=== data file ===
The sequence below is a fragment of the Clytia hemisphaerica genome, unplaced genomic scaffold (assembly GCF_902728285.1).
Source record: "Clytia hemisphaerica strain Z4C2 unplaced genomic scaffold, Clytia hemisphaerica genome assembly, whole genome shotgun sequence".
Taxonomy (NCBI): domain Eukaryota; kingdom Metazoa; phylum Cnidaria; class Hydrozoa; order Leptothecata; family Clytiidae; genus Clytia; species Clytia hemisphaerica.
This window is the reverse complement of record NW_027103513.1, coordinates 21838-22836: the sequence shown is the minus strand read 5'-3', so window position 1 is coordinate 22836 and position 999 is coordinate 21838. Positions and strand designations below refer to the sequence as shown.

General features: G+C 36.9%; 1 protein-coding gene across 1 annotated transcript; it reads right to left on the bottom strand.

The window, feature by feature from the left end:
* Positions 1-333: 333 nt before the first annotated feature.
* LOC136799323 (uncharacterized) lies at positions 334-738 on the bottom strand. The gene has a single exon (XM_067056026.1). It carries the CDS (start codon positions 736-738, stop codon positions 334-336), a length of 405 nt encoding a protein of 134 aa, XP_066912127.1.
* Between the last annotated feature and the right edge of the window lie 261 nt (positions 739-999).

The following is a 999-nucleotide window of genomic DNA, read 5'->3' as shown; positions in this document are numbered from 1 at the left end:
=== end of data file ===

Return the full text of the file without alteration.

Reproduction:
The sequence below is a fragment of the Clytia hemisphaerica genome, unplaced genomic scaffold (assembly GCF_902728285.1).
Source record: "Clytia hemisphaerica strain Z4C2 unplaced genomic scaffold, Clytia hemisphaerica genome assembly, whole genome shotgun sequence".
Taxonomy (NCBI): domain Eukaryota; kingdom Metazoa; phylum Cnidaria; class Hydrozoa; order Leptothecata; family Clytiidae; genus Clytia; species Clytia hemisphaerica.
This window is the reverse complement of record NW_027103513.1, coordinates 21838-22836: the sequence shown is the minus strand read 5'-3', so window position 1 is coordinate 22836 and position 999 is coordinate 21838. Positions and strand designations below refer to the sequence as shown.

General features: G+C 36.9%; 1 protein-coding gene across 1 annotated transcript; it reads right to left on the bottom strand.

The window, feature by feature from the left end:
* Positions 1-333: 333 nt before the first annotated feature.
* LOC136799323 (uncharacterized) lies at positions 334-738 on the bottom strand. The gene has a single exon (XM_067056026.1). It carries the CDS (start codon positions 736-738, stop codon positions 334-336), a length of 405 nt encoding a protein of 134 aa, XP_066912127.1.
* Between the last annotated feature and the right edge of the window lie 261 nt (positions 739-999).

The following is a 999-nucleotide window of genomic DNA, read 5'->3' as shown; positions in this document are numbered from 1 at the left end: